My main aim is to avoid PEM (Post Exertional Malaise) because that can lead to long-term losses in my ability.  In this post I'll explain how I use my Fitbit, and in another I'll describe my tactics for using a heart rate monitor.

My Fitbit

I've been using a Fitbit One since November 2012.  It measures my daily steps, my active time, and also gives me an idea of my daily calorie burn. Here's a screen shot from my profile page today.  (There is also a feature for recording sleep but I've stopped using it.)

One of my aims with this, is to always walk slowly enough that the orange "fairly active" line (in the time active graph) stays close to zero.  At first this was incredibly difficult, but over time I've become better at taking things slowly. Obviously the red "very active" line never wavers upwards!

I have also created an Excel spreadsheet into which I enter my daily steps.  & I've set it up to produce some pretty graphs.  :-)

Anyway, I've decided to be brave, and share some of this personal data, in the hope that it will help others to understand.  So this is a scatter graph of  all my daily steps since I began recording almost 2 years ago.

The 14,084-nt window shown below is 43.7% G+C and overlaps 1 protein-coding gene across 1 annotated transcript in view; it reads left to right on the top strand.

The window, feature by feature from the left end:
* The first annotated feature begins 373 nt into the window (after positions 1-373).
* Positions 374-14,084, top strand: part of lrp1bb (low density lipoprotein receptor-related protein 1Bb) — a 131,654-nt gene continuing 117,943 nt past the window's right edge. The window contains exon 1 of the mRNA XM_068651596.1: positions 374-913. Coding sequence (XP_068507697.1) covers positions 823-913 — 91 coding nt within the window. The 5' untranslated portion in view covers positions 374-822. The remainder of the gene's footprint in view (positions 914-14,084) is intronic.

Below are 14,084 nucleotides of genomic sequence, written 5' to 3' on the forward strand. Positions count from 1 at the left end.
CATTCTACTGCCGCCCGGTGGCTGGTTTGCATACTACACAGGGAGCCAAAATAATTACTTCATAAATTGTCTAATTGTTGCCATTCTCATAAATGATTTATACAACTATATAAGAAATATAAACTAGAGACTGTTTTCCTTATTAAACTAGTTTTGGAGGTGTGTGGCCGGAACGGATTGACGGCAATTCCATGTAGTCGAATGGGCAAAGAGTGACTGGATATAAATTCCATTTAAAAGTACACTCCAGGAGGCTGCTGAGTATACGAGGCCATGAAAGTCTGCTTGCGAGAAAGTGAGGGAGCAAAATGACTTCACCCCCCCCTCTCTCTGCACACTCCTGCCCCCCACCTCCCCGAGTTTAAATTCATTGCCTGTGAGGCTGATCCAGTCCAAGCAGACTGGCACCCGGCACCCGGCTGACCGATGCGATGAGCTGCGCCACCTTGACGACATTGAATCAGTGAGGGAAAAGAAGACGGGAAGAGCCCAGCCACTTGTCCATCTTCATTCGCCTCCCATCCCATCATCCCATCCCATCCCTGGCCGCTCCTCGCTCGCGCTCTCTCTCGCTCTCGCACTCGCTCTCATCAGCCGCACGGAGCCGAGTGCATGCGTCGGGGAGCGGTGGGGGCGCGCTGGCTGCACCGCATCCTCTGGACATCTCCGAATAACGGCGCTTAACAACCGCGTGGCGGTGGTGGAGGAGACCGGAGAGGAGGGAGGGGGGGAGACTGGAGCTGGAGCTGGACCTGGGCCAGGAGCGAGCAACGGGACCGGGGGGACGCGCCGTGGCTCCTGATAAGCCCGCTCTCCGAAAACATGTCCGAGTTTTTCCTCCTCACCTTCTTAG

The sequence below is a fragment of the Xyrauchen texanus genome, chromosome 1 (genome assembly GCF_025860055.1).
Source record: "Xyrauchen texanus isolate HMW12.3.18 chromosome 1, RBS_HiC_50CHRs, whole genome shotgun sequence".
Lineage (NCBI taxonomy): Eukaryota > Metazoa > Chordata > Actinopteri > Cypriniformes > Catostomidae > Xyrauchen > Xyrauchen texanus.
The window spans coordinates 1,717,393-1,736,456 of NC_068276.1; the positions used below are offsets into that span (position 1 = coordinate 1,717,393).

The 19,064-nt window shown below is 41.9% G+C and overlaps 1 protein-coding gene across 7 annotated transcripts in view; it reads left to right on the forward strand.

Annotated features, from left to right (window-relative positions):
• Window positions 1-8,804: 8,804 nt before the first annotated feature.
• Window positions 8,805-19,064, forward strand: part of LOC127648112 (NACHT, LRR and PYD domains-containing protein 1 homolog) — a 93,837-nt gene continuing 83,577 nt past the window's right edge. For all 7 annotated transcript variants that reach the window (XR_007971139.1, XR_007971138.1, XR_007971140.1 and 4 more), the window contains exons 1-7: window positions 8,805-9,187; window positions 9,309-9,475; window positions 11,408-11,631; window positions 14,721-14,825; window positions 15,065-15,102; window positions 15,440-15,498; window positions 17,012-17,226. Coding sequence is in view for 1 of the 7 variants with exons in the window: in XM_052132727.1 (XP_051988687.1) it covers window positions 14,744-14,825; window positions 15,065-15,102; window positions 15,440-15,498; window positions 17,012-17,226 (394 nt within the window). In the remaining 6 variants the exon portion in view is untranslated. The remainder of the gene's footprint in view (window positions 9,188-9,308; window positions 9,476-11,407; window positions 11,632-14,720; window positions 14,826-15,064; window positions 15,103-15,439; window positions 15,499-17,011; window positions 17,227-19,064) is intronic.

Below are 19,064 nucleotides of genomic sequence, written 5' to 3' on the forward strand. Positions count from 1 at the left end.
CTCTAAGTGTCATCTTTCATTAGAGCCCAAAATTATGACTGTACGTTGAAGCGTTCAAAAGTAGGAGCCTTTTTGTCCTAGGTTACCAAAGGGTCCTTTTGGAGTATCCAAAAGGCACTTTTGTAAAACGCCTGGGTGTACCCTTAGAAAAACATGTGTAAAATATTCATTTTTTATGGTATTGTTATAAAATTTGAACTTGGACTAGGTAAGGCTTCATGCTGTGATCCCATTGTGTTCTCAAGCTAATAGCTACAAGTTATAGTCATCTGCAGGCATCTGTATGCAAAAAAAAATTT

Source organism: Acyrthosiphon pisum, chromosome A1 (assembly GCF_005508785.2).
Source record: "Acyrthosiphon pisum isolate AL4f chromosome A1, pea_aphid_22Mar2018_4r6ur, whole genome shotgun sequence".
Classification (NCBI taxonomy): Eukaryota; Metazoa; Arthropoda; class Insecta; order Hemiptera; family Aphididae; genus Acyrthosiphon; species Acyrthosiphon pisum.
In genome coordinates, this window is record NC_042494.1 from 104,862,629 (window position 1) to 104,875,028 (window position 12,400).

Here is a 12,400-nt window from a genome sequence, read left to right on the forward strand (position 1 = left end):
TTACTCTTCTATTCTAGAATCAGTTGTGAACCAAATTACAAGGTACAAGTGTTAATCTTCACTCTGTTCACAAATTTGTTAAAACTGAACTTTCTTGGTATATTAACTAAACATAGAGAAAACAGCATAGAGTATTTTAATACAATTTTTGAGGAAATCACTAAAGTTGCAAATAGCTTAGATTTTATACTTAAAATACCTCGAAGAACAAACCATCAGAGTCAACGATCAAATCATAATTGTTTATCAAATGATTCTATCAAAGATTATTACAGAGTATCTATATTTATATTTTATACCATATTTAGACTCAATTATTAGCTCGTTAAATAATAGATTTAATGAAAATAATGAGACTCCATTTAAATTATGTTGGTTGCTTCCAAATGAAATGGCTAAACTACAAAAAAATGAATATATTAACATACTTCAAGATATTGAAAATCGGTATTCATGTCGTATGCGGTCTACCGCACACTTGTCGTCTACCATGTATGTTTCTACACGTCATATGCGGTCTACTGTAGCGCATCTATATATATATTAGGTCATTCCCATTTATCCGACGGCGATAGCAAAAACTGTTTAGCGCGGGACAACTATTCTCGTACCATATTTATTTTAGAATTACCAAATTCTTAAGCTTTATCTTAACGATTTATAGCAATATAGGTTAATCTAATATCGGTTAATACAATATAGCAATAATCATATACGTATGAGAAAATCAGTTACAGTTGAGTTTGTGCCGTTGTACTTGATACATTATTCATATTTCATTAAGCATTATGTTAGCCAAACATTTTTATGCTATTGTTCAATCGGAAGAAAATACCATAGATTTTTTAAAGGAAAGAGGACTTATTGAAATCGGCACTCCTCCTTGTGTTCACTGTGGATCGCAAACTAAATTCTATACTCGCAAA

I became ill with ME 8 months prior to the start of this graph, and the most recent dip down was due to a virus at the beginning of the summer.  Other dips, I suspect, were related to my attempts to do things two or three days in a row.

My Excel sheet also does some rolling averages:  I tend to watch my 5 day rolling average (yellow line in chart below) quite carefully.  If I see it creeping up, then I try to take a quieter day or two.  Often it is not the single day up that is a problem, but rather when I do slightly more for several days in a row.

The most dangerous time is when I "feel better" for a few days.  It is also when it is most difficult to pull back!  The drop in this chart however, was that summer virus I mentioned earlier!

Blue columns - daily steps
Yellow line - 5 day rolling average
Red line - 30 day rolling average
Purple line - 100 day rolling average